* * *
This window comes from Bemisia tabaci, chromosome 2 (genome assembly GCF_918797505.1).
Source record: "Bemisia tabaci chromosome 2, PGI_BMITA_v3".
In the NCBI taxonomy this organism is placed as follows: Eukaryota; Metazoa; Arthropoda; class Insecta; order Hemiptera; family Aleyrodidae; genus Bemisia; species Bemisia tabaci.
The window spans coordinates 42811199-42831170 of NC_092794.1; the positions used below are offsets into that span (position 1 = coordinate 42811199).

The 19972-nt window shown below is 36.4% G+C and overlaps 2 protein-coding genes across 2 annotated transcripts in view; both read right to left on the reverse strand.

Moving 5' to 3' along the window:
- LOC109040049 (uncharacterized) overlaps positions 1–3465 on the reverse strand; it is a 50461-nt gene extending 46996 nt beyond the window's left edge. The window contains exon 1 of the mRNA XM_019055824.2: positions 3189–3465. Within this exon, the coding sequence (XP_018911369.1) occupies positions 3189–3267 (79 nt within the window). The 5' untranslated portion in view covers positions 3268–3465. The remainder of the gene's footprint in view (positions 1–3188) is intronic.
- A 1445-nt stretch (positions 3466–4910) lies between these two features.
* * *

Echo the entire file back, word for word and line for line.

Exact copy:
This window comes from Bemisia tabaci, chromosome 2 (genome assembly GCF_918797505.1).
Source record: "Bemisia tabaci chromosome 2, PGI_BMITA_v3".
In the NCBI taxonomy this organism is placed as follows: Eukaryota; Metazoa; Arthropoda; class Insecta; order Hemiptera; family Aleyrodidae; genus Bemisia; species Bemisia tabaci.
The window spans coordinates 42811199-42831170 of NC_092794.1; the positions used below are offsets into that span (position 1 = coordinate 42811199).

The 19972-nt window shown below is 36.4% G+C and overlaps 2 protein-coding genes across 2 annotated transcripts in view; both read right to left on the reverse strand.

Moving 5' to 3' along the window:
- LOC109040049 (uncharacterized) overlaps positions 1–3465 on the reverse strand; it is a 50461-nt gene extending 46996 nt beyond the window's left edge. The window contains exon 1 of the mRNA XM_019055824.2: positions 3189–3465. Within this exon, the coding sequence (XP_018911369.1) occupies positions 3189–3267 (79 nt within the window). The 5' untranslated portion in view covers positions 3268–3465. The remainder of the gene's footprint in view (positions 1–3188) is intronic.
- A 1445-nt stretch (positions 3466–4910) lies between these two features.